Dr Adrian Davis
Top line: Use of the transport system to meet basic needs should not place undue burden on people in terms of their monetary and time budgets, their physical and mental capabilities, and anxiety levels. Any negative environmental or societal impacts of such a system should be minimal, and should not be unfairly distributed to those worst off.
A review of transport and poverty has reported that most evidence on the impact of poverty on mobility and the relationship between transport and poverty relates to disadvantaged groups and those vulnerable to social exclusion rather than individuals or households living in poverty per se.1 Access (or lack thereof) to employment and education opportunities and to essential services and facilities required to fulfil basic needs is a dominant theme in all the theories which link poverty and social disadvantage with transport. There is no universally accepted definition of transport poverty but the term generally is used to refer to the situation where households or individuals are struggling or unable to make the journeys they need. It is of note that many on low incomes have access to a car whilst some on higher incomes who do not have access to a car may be transport poor due to the poor quality of public transport. In some cases, eg use of concessionary travel passes by older people, car access is the critical factor rather than income per se.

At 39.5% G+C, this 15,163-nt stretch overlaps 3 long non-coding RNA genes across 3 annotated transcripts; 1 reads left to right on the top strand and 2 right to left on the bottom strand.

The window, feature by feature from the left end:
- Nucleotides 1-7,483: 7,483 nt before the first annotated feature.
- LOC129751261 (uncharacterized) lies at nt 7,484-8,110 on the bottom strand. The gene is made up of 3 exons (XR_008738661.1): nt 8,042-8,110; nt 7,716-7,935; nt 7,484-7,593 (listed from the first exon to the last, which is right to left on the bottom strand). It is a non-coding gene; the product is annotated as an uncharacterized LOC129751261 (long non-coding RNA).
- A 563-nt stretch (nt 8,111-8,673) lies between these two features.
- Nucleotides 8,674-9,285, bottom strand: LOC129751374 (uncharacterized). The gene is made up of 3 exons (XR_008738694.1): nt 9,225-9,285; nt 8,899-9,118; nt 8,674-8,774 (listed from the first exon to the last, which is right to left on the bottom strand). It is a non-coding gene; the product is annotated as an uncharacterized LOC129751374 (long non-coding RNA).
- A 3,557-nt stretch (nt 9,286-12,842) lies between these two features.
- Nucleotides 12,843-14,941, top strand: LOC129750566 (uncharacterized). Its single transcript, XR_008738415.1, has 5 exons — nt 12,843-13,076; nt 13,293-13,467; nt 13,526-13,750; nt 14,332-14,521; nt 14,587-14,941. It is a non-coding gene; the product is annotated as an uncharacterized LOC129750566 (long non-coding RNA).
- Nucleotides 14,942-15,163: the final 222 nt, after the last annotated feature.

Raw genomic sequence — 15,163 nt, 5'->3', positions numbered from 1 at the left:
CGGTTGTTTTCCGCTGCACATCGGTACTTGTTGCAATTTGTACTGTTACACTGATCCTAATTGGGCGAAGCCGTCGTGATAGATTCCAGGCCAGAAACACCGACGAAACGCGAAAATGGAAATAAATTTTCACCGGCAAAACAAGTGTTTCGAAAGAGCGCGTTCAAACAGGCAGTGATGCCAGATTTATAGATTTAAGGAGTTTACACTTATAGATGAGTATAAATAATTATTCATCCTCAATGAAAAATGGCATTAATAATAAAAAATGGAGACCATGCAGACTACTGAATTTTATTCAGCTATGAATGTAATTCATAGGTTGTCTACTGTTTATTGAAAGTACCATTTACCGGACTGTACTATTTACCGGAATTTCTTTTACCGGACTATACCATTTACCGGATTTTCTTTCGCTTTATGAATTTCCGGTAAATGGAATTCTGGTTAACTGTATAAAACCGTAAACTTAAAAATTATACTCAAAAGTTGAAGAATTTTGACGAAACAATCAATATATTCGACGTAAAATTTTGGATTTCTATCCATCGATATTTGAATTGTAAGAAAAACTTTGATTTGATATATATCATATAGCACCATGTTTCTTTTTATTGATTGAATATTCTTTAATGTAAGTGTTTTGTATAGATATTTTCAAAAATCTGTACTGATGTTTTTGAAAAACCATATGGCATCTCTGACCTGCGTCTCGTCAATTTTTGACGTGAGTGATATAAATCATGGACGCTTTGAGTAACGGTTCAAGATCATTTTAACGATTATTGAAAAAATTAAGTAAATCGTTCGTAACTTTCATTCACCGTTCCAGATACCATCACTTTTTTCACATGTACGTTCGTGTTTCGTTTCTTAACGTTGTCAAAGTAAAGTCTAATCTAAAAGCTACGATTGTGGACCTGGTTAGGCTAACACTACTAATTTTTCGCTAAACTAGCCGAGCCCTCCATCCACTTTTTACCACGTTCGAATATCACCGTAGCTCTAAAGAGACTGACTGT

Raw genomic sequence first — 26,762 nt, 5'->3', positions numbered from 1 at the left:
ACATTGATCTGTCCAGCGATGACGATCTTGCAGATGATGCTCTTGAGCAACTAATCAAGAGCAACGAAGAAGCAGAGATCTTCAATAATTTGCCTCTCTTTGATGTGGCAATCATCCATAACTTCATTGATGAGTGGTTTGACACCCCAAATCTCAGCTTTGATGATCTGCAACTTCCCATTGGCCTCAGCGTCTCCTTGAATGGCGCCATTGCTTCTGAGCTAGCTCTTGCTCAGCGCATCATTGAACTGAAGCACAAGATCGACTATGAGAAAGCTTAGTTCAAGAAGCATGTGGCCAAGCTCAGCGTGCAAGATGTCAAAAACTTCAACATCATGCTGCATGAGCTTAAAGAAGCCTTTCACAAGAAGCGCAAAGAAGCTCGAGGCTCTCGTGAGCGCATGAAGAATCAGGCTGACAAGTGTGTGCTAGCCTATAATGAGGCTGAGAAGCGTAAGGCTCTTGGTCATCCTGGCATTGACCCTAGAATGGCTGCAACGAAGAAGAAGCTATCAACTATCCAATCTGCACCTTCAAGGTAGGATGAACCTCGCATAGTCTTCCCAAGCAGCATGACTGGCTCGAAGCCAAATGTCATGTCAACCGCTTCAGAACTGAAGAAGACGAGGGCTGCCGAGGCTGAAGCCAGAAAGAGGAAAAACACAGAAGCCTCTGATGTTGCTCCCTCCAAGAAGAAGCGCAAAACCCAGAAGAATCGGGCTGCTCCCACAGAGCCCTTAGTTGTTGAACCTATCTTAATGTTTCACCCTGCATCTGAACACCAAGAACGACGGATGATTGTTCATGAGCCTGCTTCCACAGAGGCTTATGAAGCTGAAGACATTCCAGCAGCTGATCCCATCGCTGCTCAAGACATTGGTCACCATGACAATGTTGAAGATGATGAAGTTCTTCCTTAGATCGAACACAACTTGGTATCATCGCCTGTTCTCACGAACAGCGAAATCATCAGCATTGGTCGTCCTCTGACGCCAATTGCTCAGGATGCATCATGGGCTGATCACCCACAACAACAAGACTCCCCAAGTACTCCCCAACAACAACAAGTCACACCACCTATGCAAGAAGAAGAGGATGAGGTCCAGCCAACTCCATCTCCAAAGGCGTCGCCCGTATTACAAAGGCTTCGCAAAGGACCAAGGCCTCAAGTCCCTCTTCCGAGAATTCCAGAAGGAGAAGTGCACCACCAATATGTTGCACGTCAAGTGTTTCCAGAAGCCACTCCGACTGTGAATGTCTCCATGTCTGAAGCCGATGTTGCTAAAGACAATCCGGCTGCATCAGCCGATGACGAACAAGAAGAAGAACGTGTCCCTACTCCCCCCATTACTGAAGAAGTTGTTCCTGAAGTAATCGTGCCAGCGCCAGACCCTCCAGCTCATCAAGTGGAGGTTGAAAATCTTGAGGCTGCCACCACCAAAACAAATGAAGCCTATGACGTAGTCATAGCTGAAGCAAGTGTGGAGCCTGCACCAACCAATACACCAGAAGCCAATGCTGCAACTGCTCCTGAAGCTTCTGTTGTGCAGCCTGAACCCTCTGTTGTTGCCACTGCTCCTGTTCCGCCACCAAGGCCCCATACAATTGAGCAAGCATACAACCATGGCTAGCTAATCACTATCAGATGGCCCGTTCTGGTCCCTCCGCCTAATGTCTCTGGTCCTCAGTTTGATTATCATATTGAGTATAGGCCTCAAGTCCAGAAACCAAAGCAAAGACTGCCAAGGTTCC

Affordability of transport is important but other aspects such as time and the physical and mental capabilities required to make use of different transport options also need to be considered. The limited frequency and timetable constraints of public transport can make it difficult for people to coordinate work, childcare and other activities. There is evidence that those on low incomes, living in deprived neighbourhoods, are more adversely affected by the impacts of transport than those living in more affluent neighbourhoods. These differences include an increased risk of road traffic injury, increased concerns about personal security, and higher exposure rates to air pollution. People without cars, those with disabilities, the elderly and school children are the most severely affected by severance. This combination of problems can exacerbate poverty by reducing access to key services such as employment, education and healthcare, lead to social isolation and reduce physical and mental well-being.
Recommendation include that in infrastructure planning & services, equity criteria need to be developed and implemented so that the needs of the poor are met. This could lead to a more inclusive provision of means of connectivity to currently marginal areas and populations, affecting particularly local infrastructure and complementary transport services. Sustained travel assistance for job seekers is also needed as this is likely to make a significant difference to obtaining work and reducing benefit dependence. In addition, multiagency partnerships should focus on environmental change to reduce the speed and volume of motor traffic, tackle poor parking and address anti-social driving behaviour. The authors noted that there has been very little work to evaluate transport schemes to see how effective they are in addressing issues of poverty, partly because schemes are rarely set up specifically for this purpose. More effective monitoring and evaluation of such schemes is needed.
1 Titheridge, H., et al, 2014 Transport & Poverty. A review of the evidence. London: UCL https://www.ucl.ac.uk/transport-institute/pdfs/transport-poverty accessed 11th December 2015.141: Transport & Poverty Download pdf PDF approximately 130.18 K